Courtesy of Microsoft

Microsoft is getting its HoloLens Augmented Reality (AR) headset into the hands of  developers next month: HoloLens will start shipping in limited quantities to developers on March 30, the company announced Monday. However, the headset won’t exactly come cheap: The HoloLens developer edition will sell for a whopping $3,000. Qualified developers can start pre-ordering the device now.

HoloLens differs from virtual reality headsets like the Oculus Rift or the HTC Vive in that it lets users explore the world around them, with holographic animations projected on top of a user’s field of view. VR headsets, on the other hand, typically try to block out the real world completely, and instead transport users into a virtual world made up of videos, animation or a combination of the two.

Microsoft drove home that difference in a new HoloLens video published Monday:

There are some additional differences between HoloLens and the first VR headsets that are going to start selling this spring: The Oculus Rift and HTC Vive both use external positional tracking devices to keep track of a user’s movements in a predefined space. Microsoft’s HoloLens, on the other hand, has all of its sensors on board: The device contains a total of six cameras to capture and make sense of a user’s environment as well as a number of microphones and other sensors.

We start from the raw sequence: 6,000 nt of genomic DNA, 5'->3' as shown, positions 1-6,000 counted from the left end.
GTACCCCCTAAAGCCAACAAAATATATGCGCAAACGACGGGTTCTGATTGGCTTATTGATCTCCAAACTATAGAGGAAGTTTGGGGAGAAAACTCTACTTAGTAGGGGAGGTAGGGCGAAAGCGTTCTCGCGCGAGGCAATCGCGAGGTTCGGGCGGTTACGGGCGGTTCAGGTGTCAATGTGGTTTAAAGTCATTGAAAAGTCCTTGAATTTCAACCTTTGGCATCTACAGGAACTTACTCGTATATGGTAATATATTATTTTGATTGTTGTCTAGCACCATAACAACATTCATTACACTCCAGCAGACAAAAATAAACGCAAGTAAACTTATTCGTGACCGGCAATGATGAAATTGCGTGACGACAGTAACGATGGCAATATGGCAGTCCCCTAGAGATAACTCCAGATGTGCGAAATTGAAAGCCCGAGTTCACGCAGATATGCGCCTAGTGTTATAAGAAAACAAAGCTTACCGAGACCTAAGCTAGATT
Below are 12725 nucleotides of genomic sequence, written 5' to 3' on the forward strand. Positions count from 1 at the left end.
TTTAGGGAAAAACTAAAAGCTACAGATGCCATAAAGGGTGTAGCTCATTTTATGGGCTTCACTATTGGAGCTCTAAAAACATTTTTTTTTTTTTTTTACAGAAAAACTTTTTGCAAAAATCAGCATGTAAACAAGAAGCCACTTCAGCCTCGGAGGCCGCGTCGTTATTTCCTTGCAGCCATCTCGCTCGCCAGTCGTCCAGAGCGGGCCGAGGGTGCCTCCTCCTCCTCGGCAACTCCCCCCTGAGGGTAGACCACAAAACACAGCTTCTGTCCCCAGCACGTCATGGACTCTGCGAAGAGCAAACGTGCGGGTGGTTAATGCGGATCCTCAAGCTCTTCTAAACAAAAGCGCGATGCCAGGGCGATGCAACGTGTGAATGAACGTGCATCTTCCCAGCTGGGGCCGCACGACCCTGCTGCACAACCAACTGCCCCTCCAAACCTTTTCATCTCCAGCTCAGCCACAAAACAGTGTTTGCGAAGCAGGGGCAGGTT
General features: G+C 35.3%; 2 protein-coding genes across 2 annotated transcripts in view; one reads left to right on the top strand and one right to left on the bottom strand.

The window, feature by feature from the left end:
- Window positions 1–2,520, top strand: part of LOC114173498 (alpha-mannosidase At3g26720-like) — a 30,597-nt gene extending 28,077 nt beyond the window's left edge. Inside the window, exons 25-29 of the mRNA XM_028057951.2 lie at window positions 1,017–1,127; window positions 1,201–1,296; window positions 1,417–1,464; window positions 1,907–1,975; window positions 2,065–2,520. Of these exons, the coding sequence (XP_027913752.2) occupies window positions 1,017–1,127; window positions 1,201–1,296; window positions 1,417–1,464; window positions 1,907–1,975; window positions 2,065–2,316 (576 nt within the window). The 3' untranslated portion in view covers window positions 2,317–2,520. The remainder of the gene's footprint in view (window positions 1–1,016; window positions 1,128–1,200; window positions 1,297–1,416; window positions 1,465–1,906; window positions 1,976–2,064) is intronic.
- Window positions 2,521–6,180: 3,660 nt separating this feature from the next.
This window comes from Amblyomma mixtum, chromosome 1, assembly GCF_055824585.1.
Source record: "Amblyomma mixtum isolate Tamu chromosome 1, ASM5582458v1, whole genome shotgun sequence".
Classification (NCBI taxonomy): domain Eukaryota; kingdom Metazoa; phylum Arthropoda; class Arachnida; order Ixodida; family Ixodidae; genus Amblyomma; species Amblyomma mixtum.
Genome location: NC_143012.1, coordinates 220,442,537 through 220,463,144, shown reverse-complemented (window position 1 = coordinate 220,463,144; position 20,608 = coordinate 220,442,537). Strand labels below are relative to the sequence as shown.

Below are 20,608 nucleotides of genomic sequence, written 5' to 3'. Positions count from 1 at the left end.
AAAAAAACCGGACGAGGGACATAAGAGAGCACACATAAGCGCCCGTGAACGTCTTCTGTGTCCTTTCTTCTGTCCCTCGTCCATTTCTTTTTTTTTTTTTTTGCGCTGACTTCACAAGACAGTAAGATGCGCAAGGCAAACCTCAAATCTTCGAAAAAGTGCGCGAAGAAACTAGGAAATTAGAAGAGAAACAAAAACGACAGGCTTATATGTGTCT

HoloLens is also completely self-contained, meaning that all the computation necessary to render and display holographic projections is done on the headset itself. That’s different from the first generation of VR headsets, which require high-powered computers or game consoles to do the heavy lifting.

The Oculus Rift, for example, won’t work unless it is plugged into a high-powered computer, which costs at least $1,000 on its own. Add to it the $600 price tag of the headset, and the HoloLens developer kit doesn’t look quite as expensive anymore.

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